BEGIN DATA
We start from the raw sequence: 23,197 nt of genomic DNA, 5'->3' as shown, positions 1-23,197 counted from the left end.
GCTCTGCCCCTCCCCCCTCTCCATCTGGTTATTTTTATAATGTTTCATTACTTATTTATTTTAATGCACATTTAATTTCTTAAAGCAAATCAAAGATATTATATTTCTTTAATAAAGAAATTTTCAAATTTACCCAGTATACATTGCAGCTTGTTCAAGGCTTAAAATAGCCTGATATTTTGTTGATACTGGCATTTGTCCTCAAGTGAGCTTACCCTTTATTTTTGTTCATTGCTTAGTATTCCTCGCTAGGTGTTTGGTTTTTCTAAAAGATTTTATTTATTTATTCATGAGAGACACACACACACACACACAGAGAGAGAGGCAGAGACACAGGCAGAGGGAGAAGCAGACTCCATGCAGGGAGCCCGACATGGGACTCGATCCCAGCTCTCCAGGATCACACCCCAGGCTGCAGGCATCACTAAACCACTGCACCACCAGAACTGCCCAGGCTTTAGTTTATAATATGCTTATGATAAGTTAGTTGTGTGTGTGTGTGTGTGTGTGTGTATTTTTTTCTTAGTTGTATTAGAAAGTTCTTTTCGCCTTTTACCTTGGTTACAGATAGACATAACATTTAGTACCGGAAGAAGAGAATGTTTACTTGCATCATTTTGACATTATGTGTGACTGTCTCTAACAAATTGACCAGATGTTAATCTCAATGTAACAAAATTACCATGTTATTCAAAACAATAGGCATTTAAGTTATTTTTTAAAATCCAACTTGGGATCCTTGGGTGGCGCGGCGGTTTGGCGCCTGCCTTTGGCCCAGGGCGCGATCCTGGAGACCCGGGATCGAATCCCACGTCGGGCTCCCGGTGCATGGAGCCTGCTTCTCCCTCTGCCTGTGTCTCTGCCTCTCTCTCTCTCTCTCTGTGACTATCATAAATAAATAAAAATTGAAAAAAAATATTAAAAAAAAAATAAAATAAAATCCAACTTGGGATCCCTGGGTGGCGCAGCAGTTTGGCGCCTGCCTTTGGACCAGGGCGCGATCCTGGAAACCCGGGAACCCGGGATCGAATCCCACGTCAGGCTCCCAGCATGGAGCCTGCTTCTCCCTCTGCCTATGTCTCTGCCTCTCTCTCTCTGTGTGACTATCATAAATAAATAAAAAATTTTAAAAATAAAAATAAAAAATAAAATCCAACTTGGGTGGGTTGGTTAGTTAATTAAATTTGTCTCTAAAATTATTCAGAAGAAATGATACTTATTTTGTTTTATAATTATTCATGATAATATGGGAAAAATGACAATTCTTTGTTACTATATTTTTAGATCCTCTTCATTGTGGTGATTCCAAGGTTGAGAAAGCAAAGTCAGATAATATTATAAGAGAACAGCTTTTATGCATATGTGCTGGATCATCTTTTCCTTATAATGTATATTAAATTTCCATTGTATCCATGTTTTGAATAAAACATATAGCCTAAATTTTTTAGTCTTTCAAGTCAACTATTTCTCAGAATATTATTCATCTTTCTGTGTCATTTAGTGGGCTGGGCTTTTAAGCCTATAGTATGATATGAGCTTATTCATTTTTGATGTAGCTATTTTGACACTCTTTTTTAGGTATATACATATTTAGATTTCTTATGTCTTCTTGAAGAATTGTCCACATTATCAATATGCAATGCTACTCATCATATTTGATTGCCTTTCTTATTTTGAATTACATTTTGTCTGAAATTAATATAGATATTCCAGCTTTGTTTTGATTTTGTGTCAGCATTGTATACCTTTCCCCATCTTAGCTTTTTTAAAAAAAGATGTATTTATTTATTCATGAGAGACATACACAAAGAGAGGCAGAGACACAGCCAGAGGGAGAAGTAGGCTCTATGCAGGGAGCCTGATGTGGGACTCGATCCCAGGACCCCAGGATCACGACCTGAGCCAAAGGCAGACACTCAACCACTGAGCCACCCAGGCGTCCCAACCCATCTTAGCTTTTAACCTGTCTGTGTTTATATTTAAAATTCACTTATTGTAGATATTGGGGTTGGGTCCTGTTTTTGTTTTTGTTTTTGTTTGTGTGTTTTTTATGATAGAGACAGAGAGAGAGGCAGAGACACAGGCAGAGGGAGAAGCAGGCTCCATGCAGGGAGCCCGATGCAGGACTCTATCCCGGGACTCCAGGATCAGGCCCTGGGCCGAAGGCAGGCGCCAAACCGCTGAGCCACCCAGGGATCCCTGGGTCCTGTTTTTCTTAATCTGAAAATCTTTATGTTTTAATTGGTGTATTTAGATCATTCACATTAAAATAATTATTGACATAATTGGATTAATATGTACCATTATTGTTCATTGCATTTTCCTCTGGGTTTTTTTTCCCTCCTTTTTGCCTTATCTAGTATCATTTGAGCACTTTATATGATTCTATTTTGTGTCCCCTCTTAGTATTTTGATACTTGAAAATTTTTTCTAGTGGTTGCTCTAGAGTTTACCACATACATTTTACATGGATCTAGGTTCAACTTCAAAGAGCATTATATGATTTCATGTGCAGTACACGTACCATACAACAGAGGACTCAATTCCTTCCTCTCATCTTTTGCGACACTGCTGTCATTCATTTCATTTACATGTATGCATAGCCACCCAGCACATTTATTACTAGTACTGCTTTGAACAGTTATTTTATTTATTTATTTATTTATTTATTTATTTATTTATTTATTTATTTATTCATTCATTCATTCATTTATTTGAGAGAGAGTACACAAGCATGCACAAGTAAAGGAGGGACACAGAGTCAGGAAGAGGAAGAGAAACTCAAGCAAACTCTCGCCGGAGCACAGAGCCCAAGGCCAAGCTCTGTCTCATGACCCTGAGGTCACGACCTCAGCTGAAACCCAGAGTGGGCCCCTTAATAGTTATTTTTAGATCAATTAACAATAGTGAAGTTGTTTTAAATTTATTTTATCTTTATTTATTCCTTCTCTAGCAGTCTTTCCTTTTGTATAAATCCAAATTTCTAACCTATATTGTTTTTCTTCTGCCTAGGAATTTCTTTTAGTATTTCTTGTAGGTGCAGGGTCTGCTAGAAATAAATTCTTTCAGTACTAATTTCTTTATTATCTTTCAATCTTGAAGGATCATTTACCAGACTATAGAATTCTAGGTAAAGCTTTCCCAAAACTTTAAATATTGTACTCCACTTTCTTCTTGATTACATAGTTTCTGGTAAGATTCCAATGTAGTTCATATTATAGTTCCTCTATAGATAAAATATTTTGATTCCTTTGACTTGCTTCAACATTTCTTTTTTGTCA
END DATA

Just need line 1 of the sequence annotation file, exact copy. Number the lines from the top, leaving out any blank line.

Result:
We start from the raw sequence: 23,197 nt of genomic DNA, 5'->3' as shown, positions 1-23,197 counted from the left end.